The investments support initiatives in places such as Mali, Colombia and Haiti, which have been named as possible locales for Canada’s peace deployment.
Elements of the plan, a follow-up to a strategy first rolled out by the Conservatives in 2011, also include cracking down on abuse and sexual assaults by security personnel and peacekeepers.
“There can be no impunity for these crimes. Not for soldiers. Not for civilians. Not for those sent to keep the peace or provide assistance,” Freeland said.
In a strong show of support for the policy, four of Freeland cabinet colleagues were on hand, including International Development Minister Marie-Claude Bibeau, Defence Minister Harjit Sajjan and Status of Women Minister Maryam Monsef, and several foreign diplomats, among them Kelly Craft, the new U.S. ambassador to Canada.
It comes as Ottawa is closing in on a decision to deploy up to 600 soldiers and 150 police officers on a peace support mission. During the 2015 election, Justin Trudeau pledged that a Liberal government would return Canada to United Nations peacekeeping but his government has dragged its feet on making a decision.
Gen. Jonathan Vance, the chief of defence staff, met with cabinet ministers on Tuesday and it’s believed that the peace mission was the focus of that discussion.
The Star had reported that while Mali was one likely destination for the deployment it’s possible that Canada’s peace mission — comprising trainers and support, such as transport aircraft and helicopters — will be spread among several countries.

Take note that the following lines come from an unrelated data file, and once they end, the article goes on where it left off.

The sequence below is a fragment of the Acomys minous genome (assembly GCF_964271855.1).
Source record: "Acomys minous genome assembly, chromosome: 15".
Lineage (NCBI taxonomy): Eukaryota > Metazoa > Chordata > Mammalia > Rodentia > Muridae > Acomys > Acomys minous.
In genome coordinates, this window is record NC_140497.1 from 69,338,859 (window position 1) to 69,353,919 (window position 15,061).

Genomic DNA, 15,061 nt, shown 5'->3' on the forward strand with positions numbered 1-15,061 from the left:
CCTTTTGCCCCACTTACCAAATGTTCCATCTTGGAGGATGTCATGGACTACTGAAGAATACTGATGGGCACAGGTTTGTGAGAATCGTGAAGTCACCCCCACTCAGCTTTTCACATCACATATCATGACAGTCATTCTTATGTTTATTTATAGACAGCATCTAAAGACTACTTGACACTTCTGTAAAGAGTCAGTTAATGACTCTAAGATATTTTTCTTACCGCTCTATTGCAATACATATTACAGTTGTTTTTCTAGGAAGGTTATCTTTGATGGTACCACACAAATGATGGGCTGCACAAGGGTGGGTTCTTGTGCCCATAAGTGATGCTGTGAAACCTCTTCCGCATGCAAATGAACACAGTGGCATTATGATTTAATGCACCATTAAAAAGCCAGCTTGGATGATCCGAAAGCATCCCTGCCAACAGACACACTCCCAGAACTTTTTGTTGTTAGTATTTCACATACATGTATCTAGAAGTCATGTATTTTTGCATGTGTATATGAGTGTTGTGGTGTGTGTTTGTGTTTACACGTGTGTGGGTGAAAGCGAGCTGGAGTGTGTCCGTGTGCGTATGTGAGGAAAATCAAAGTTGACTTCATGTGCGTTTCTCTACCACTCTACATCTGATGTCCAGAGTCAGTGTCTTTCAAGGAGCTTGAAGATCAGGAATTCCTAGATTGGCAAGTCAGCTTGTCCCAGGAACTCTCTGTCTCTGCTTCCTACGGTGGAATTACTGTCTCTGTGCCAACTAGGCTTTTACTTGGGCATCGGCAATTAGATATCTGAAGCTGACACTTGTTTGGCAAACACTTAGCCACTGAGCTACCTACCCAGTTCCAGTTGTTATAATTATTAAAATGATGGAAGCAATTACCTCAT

Vance, who was present for Wednesday’s announcement, would only say that the government “will announce its decision when it’s made its decision.”
But he said that elements of Wednesday’s strategy are a priority for the Canadian Armed Forces.
“The military deployments that will occur as part of peace-support operations will be announced in due course and will be consistent with exactly what has been briefed today,” Vance told reporters.
As the Star has previously reported, Ottawa has committed to deploy more women on the upcoming peace mission and Vance said that can be “critical” to the success of such operations.
“There are clearly instances when a high percentage of women is very valuable in terms of accessing populations, putting in place the kind of measures necessary to protection the population but also to find out what is going on,” he said.
“But it’s more than that and I think Canada’s ambitions will be higher than that, in terms of how to make peacekeeping more effective overall,” Vance said.
Some form of an announcement is now expected before Canada plays host to a UN peacekeeping summit in Vancouver in mid-November.
During an appearance at the Senate earlier in the week, Sajjan cited changing conditions on the ground as one reason for the delayed announcement of a peace mission.
“When I talk about the changes on the ground, we’re talking about the different radical groups, different events, how the corruption are impacting things, the elections as well,” he said Wednesday.
But Sajjan said too that Canada’s approach to the coming peace mission will involve more than just the military.
“While we look at the military role of what they can do, that we also have to keep in mind that this is not just a strictly a military solution and should not just be a military question,” Sajjan said.
“We have to be looking at it from a whole-of-government perspective and those are some of the initiatives that have been ongoing,’ he said.